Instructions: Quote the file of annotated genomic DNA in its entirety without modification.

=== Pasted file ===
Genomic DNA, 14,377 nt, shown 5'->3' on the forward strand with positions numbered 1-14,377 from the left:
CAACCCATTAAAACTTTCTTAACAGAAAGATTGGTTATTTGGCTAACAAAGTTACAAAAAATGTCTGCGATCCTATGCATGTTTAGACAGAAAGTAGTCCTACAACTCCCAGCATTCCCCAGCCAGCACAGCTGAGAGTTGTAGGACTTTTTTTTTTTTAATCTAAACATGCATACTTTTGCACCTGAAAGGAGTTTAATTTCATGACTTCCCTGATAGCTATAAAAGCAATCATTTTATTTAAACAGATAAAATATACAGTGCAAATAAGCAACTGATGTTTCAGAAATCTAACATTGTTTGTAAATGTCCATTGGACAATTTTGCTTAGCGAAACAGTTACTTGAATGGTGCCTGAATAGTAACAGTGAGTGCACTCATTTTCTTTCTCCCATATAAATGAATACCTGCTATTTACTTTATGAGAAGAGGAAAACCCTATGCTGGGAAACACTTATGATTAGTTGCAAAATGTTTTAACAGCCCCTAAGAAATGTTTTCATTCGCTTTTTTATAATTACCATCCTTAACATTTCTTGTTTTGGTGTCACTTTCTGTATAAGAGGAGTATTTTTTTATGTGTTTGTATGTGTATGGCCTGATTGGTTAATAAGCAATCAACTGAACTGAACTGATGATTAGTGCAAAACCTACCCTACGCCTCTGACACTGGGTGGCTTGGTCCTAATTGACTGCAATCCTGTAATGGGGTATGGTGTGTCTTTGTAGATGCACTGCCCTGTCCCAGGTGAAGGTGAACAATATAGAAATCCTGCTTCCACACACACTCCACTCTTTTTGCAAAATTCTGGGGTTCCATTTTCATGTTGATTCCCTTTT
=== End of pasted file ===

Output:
Genomic DNA, 14,377 nt, shown 5'->3' on the forward strand with positions numbered 1-14,377 from the left:
CAACCCATTAAAACTTTCTTAACAGAAAGATTGGTTATTTGGCTAACAAAGTTACAAAAAATGTCTGCGATCCTATGCATGTTTAGACAGAAAGTAGTCCTACAACTCCCAGCATTCCCCAGCCAGCACAGCTGAGAGTTGTAGGACTTTTTTTTTTTTAATCTAAACATGCATACTTTTGCACCTGAAAGGAGTTTAATTTCATGACTTCCCTGATAGCTATAAAAGCAATCATTTTATTTAAACAGATAAAATATACAGTGCAAATAAGCAACTGATGTTTCAGAAATCTAACATTGTTTGTAAATGTCCATTGGACAATTTTGCTTAGCGAAACAGTTACTTGAATGGTGCCTGAATAGTAACAGTGAGTGCACTCATTTTCTTTCTCCCATATAAATGAATACCTGCTATTTACTTTATGAGAAGAGGAAAACCCTATGCTGGGAAACACTTATGATTAGTTGCAAAATGTTTTAACAGCCCCTAAGAAATGTTTTCATTCGCTTTTTTATAATTACCATCCTTAACATTTCTTGTTTTGGTGTCACTTTCTGTATAAGAGGAGTATTTTTTTATGTGTTTGTATGTGTATGGCCTGATTGGTTAATAAGCAATCAACTGAACTGAACTGATGATTAGTGCAAAACCTACCCTACGCCTCTGACACTGGGTGGCTTGGTCCTAATTGACTGCAATCCTGTAATGGGGTATGGTGTGTCTTTGTAGATGCACTGCCCTGTCCCAGGTGAAGGTGAACAATATAGAAATCCTGCTTCCACACACACTCCACTCTTTTTGCAAAATTCTGGGGTTCCATTTTCATGTTGATTCCCTTTT